George Eastman's inventions of dry, rolled film and the hand-held cameras that utilized it revolutionized photography. Born in Waterville, New York, Eastman embarked upon the intricate tasks of preparing the necessary emulsions, coating the "wet plates" on which most pictures were then taken, and developing the prints. He eagerly pursued all available literature on the subject and was attracted by a formula for a "dry plate" emulsion. The formula suggested the possibility of reducing the size and weight of outdoor photographic equipment.
Eastman had in mind the commercial prospects of dry plates and by 1879 was ready to embark on a business career. Patents were secured in England and America on his coating machine, and returns began to flow in from foreign lessees.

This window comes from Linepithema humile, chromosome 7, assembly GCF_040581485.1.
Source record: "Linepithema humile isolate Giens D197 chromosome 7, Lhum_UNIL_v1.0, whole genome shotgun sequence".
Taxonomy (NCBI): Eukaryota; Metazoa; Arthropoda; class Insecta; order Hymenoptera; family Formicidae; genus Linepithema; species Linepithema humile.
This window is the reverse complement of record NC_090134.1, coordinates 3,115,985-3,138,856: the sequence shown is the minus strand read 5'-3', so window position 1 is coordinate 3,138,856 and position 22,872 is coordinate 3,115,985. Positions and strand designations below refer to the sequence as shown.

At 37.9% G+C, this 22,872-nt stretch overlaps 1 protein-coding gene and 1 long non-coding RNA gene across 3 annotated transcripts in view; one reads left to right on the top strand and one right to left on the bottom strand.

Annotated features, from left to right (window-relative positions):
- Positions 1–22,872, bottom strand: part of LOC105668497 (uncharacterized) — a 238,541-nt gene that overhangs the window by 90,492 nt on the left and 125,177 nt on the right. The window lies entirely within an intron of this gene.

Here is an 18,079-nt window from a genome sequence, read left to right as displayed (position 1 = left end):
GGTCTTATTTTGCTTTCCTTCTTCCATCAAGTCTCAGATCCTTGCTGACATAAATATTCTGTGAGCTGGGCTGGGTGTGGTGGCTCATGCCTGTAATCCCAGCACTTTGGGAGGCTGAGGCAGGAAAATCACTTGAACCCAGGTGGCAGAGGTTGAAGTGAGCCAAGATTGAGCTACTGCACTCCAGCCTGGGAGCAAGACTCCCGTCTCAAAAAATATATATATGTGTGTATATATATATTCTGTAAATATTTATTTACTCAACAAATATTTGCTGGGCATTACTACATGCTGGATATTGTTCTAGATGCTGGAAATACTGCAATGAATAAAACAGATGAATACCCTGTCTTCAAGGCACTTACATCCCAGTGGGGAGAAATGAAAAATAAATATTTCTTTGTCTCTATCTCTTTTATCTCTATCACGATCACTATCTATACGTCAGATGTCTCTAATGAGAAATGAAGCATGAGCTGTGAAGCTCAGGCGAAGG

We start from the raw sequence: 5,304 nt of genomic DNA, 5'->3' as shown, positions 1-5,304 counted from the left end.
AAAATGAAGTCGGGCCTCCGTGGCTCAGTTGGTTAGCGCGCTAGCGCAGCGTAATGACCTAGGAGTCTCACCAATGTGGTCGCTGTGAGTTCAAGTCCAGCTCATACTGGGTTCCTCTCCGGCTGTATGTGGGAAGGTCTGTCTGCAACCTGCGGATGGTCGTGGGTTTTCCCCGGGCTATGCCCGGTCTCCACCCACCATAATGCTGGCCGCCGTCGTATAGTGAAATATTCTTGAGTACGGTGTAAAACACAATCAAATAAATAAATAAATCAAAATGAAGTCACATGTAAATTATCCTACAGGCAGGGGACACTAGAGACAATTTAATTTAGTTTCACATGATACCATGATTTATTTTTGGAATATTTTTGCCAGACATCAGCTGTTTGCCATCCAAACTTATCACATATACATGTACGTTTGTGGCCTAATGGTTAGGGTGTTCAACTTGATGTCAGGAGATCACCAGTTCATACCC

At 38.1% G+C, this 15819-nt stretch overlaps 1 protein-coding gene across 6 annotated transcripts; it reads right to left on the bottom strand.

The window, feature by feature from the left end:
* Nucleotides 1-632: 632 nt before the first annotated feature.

Eastman began his search for a transparent and flexible film in 1884. The first commercial film, put into production a year later, was cut in narrow strips and wound on a roller device patented by Eastman. Film rolls sufficient for 100 exposures were mounted in a small box camera the Kodak, which was introduced in 1888 priced at $25.